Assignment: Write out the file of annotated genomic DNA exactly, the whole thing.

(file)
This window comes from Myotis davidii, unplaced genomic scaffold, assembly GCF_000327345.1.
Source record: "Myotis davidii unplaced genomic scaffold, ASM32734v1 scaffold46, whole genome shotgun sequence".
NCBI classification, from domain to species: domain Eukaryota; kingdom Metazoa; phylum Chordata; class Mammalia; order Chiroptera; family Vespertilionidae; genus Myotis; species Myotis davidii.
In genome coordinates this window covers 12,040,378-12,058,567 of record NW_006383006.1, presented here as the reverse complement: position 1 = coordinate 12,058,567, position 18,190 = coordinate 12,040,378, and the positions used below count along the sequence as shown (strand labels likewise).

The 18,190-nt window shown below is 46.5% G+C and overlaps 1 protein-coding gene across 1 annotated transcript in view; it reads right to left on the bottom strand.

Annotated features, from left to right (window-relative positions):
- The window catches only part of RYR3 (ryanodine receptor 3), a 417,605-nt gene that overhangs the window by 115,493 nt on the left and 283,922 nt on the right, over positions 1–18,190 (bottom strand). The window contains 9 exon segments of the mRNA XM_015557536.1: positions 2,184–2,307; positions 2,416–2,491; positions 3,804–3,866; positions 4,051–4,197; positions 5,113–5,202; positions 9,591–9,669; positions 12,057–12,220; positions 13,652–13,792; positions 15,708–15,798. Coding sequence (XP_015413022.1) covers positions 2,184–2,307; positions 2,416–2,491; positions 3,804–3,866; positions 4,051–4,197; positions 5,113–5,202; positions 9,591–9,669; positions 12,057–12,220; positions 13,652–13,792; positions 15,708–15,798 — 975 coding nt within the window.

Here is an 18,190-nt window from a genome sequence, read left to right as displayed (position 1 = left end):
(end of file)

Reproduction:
This window comes from Myotis davidii, unplaced genomic scaffold, assembly GCF_000327345.1.
Source record: "Myotis davidii unplaced genomic scaffold, ASM32734v1 scaffold46, whole genome shotgun sequence".
NCBI classification, from domain to species: domain Eukaryota; kingdom Metazoa; phylum Chordata; class Mammalia; order Chiroptera; family Vespertilionidae; genus Myotis; species Myotis davidii.
In genome coordinates this window covers 12,040,378-12,058,567 of record NW_006383006.1, presented here as the reverse complement: position 1 = coordinate 12,058,567, position 18,190 = coordinate 12,040,378, and the positions used below count along the sequence as shown (strand labels likewise).

The 18,190-nt window shown below is 46.5% G+C and overlaps 1 protein-coding gene across 1 annotated transcript in view; it reads right to left on the bottom strand.

Annotated features, from left to right (window-relative positions):
- The window catches only part of RYR3 (ryanodine receptor 3), a 417,605-nt gene that overhangs the window by 115,493 nt on the left and 283,922 nt on the right, over positions 1–18,190 (bottom strand). The window contains 9 exon segments of the mRNA XM_015557536.1: positions 2,184–2,307; positions 2,416–2,491; positions 3,804–3,866; positions 4,051–4,197; positions 5,113–5,202; positions 9,591–9,669; positions 12,057–12,220; positions 13,652–13,792; positions 15,708–15,798. Coding sequence (XP_015413022.1) covers positions 2,184–2,307; positions 2,416–2,491; positions 3,804–3,866; positions 4,051–4,197; positions 5,113–5,202; positions 9,591–9,669; positions 12,057–12,220; positions 13,652–13,792; positions 15,708–15,798 — 975 coding nt within the window.

Here is an 18,190-nt window from a genome sequence, read left to right as displayed (position 1 = left end):